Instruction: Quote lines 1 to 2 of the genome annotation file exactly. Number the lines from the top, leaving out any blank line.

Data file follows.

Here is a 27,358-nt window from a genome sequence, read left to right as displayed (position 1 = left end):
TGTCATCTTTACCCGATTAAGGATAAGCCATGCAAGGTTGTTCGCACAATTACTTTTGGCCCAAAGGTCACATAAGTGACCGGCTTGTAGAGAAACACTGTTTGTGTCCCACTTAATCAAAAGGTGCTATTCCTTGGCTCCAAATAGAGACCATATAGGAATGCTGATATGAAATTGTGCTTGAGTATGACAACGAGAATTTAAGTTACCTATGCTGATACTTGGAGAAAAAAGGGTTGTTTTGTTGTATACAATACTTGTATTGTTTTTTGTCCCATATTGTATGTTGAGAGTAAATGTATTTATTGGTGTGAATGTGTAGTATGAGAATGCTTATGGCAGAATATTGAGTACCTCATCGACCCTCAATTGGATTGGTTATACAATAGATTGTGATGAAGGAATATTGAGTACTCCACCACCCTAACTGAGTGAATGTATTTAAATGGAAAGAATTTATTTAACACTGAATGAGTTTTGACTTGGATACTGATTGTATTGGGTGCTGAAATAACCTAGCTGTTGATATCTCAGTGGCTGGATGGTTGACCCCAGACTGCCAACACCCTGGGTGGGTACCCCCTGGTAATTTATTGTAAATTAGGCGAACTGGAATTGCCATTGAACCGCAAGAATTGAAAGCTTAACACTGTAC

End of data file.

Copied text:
Here is a 27,358-nt window from a genome sequence, read left to right as displayed (position 1 = left end):
TGTCATCTTTACCCGATTAAGGATAAGCCATGCAAGGTTGTTCGCACAATTACTTTTGGCCCAAAGGTCACATAAGTGACCGGCTTGTAGAGAAACACTGTTTGTGTCCCACTTAATCAAAAGGTGCTATTCCTTGGCTCCAAATAGAGACCATATAGGAATGCTGATATGAAATTGTGCTTGAGTATGACAACGAGAATTTAAGTTACCTATGCTGATACTTGGAGAAAAAAGGGTTGTTTTGTTGTATACAATACTTGTATTGTTTTTTGTCCCATATTGTATGTTGAGAGTAAATGTATTTATTGGTGTGAATGTGTAGTATGAGAATGCTTATGGCAGAATATTGAGTACCTCATCGACCCTCAATTGGATTGGTTATACAATAGATTGTGATGAAGGAATATTGAGTACTCCACCACCCTAACTGAGTGAATGTATTTAAATGGAAAGAATTTATTTAACACTGAATGAGTTTTGACTTGGATACTGATTGTATTGGGTGCTGAAATAACCTAGCTGTTGATATCTCAGTGGCTGGATGGTTGACCCCAGACTGCCAACACCCTGGGTGGGTACCCCCTGGTAATTTATTGTAAATTAGGCGAACTGGAATTGCCATTGAACCGCAAGAATTGAAAGCTTAACACTGTAC